In Autonomous, which is set 150 years in the future, robots and human are in the same boat—both subject to servitude. “As soon as we can quantify something that we’re saying is equivalent to human life—we’re saying these robots are human equivalents—it’s super easy legally and ethically … to put a dollar value on human life.” And when that happens, “everyone will end up being enslaved,” she says.


Becky Chambers, Author of The Long Way to a Small, Angry Planet, Enjoys the Short, Well-Earned Way to Success

In the new episode of New Books in Science Fiction, I interview Becky Chambers, author of the Wayfarer series. Her first book, The Long Way to a Small, Angry Planet (Harper Voyager, 2016), was originally self-published then quickly picked up by a traditional publisher, garnering numerous accolades. It was shortlisted for, among other things, the Kitschies, a British Fantasy Award, and the Arthur C. Clarke Award. Her second book, A Closed and Common Orbit (Harper Voyager, 2017), was nominated this year for a Hugo for Best Novel and won the Prix Julia Verlanger.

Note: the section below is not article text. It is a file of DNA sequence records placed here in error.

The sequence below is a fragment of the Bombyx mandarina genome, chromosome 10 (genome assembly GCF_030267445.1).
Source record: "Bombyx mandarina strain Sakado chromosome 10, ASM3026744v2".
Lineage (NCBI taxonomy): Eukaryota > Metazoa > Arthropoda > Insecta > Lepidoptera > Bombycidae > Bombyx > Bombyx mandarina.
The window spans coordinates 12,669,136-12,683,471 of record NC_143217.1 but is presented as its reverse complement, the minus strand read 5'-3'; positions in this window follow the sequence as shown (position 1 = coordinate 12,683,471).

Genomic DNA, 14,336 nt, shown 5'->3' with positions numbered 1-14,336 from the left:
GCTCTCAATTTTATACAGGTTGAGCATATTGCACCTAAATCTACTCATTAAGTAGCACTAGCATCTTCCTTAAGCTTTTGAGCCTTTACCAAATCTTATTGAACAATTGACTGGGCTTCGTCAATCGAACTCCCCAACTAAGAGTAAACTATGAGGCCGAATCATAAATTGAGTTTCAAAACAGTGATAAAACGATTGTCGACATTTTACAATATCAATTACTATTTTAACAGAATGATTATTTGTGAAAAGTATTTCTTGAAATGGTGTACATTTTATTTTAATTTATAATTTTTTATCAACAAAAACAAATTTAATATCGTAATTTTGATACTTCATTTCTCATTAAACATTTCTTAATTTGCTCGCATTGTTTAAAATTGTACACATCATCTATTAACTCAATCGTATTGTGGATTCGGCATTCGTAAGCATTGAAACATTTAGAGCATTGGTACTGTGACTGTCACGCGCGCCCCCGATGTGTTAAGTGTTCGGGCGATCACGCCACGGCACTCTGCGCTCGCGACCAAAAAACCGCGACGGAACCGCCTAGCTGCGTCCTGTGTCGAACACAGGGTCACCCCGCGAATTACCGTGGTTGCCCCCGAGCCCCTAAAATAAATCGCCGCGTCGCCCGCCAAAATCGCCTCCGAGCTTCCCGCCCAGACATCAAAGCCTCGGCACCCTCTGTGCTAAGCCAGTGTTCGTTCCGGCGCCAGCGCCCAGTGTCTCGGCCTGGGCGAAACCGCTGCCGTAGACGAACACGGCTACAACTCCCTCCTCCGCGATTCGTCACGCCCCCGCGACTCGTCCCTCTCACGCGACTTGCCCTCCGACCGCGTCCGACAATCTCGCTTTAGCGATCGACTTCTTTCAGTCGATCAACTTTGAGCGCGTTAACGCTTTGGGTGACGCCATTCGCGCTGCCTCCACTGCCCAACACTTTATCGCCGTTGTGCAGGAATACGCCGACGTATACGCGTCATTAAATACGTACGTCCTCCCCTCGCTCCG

Billed as a space opera, The Long Way to a Small, Angry Planet does the unexpected: rather than focus on battles or threats to civilization it offers an intimate portrait of the relationships among the nine members of the Wayfarer spacecraft’s multi-species crew. And with A Closed and Common Orbit, Chambers does the unexpected again: rather than follow the Wayfarer’s crew on a new adventure, it focuses on two of the lesser characters from the first book, offering poignant coming-of-age portraits in a far-flung corner of the universe.

In the interview, Chambers discusses how she creates new species and cultures in such convincing detail, why she decided to place humans in the humbling position of being a minor species in the universe, how being gay informs her sensibilities as an author, and the journey the The Long Way took to publication–from Kickstarter campaign to international acclaim.